The product focused topic is what people type into Google when they have the problem you solve & search for a solution but don't know any brands. It has the highest commercial intent.

(Aka people are likely to purchase)

So ideally you’d rank #1.

If you’re already ranking somewhere in the top 10, you’re good.

But if you’re starting from 0, the Keyword Difficulty is a good indication of how much effort & time it will take to climb the rankings.

If it’s low (0-25), you’re just fine. But the higher it gets, the harder it will be.

And the question then is if you actually selected the right topic?

A very high Keyword Difficulty (70+) essentially means there are big players doing the exact same thing as you do.

But typically you don't enter a completely saturated market? So how does your product differentiate? What’s the unique angle you have?

Maybe your product focused topic should be more niche?

If I decided to use “seo tool” as product focused topic, I'd have to realise that I am doomed.

With a KD of 89, it’s basically impossible to rank.

But actually, it’s just the wrong topic. It’s way too general.

So if you’re faced with very high Keyword Difficulty maybe reiterate on the topics you found.

Ask yourself - who are you targeting and how do you differentiate from existing products?

This way you potentially come up with a product focused topic that is more niche and less competitive.

Often there is one which can help you get very high intent traffic early on.

But what if not? What if you’re actually doing the exact same thing as existing players? Or nobody searches for the way your product differentiates?

Well, it means that the topic you found is indeed the right one. But it’s just very hard to rank.

All good. No worries.

Enough other ways to get traffic early on. With time you’ll build the authority to rank.

Let’s look at the product focused topic only.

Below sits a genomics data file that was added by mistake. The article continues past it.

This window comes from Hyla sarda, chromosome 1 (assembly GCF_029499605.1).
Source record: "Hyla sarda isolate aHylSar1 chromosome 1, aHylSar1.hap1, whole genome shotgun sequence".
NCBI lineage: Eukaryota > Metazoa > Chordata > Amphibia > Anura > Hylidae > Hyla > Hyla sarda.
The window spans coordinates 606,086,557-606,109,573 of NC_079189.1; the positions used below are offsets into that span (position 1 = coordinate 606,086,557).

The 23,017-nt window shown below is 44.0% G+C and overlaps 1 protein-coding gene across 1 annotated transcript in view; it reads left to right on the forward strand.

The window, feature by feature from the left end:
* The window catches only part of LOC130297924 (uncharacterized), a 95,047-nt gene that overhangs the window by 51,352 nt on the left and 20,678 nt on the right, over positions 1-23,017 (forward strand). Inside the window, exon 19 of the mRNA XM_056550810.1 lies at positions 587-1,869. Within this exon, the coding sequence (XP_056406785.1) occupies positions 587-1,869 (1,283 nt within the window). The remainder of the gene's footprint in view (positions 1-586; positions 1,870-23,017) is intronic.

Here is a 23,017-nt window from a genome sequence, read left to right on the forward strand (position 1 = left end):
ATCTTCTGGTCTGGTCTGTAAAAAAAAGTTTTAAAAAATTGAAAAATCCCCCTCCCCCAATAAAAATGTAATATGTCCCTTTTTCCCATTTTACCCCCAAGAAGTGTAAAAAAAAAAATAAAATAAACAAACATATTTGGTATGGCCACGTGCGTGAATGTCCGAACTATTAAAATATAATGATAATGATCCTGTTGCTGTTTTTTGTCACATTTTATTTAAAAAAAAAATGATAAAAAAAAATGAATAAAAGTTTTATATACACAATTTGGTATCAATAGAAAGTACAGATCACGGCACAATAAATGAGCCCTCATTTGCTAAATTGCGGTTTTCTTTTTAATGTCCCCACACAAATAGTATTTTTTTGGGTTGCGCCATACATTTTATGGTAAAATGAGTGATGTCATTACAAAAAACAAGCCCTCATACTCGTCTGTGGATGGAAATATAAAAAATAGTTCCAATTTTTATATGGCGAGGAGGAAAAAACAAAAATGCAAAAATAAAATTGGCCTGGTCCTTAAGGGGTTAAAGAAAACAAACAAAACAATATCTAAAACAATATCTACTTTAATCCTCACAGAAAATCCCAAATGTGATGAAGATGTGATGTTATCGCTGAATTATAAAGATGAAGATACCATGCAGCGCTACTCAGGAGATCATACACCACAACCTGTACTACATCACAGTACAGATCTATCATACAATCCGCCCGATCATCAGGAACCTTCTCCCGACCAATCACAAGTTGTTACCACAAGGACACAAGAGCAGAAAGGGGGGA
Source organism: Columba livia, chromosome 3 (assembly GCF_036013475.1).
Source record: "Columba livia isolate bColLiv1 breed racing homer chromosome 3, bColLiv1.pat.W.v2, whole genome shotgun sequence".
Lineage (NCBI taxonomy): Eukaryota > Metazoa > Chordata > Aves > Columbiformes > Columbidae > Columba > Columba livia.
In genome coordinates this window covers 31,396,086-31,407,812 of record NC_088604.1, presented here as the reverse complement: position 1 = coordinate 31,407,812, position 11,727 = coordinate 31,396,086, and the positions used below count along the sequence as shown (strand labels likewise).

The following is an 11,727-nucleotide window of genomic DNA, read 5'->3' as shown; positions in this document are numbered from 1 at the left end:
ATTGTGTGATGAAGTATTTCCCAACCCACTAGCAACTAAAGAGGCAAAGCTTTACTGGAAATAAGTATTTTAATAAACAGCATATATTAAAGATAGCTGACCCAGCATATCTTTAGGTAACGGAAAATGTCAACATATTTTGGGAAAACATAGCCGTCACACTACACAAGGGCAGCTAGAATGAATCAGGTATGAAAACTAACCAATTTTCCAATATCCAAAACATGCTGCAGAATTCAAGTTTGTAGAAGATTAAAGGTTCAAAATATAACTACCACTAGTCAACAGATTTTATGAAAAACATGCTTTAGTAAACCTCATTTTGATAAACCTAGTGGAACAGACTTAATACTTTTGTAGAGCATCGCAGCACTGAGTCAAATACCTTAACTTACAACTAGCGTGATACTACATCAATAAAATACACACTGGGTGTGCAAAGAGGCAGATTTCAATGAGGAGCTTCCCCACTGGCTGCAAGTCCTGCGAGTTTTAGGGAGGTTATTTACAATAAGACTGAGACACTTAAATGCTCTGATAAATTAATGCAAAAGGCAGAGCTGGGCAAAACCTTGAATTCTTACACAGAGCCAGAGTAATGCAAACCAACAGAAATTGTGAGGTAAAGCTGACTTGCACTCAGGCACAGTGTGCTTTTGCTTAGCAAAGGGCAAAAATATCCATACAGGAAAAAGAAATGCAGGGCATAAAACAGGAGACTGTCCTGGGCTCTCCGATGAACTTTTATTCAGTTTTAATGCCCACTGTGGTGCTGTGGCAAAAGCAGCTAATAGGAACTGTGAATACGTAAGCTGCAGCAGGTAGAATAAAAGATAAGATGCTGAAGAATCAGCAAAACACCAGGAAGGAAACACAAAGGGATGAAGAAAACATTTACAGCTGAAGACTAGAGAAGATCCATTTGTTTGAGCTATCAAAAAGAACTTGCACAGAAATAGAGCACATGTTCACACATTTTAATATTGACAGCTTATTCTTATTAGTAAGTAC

The product focused topic is what people type into Google when they have the problem you solve & search for a solution but don't know any brands. It has the highest commercial intent.

(Aka people are likely to purchase)

So ideally you’d rank #1.

If you’re already ranking somewhere in the top 10, you’re good.

But if you’re starting from 0, the Keyword Difficulty is a good indication of how much effort & time it will take to climb the rankings.

If it’s low (0-25), you’re just fine. But the higher it gets, the harder it will be.

And the question then is if you actually selected the right topic?

A very high Keyword Difficulty (70+) essentially means there are big players doing the exact same thing as you do.

But typically you don't enter a completely saturated market? So how does your product differentiate? What’s the unique angle you have?

Maybe your product focused topic should be more niche?

If I decided to use “seo tool” as product focused topic, I'd have to realise that I am doomed.

With a KD of 89, it’s basically impossible to rank.

But actually, it’s just the wrong topic. It’s way too general.

So if you’re faced with very high Keyword Difficulty maybe reiterate on the topics you found.

Ask yourself - who are you targeting and how do you differentiate from existing products?

This way you potentially come up with a product focused topic that is more niche and less competitive.

Often there is one which can help you get very high intent traffic early on.

But what if not? What if you’re actually doing the exact same thing as existing players? Or nobody searches for the way your product differentiates?

Well, it means that the topic you found is indeed the right one. But it’s just very hard to rank.

All good. No worries.

Enough other ways to get traffic early on. With time you’ll build the authority to rank.

Let’s look at the product focused topic only.

The product focused topic is what people type into Google when they have the problem you solve & search for a solution but don't know any brands. It has the highest commercial intent.

(Aka people are likely to purchase)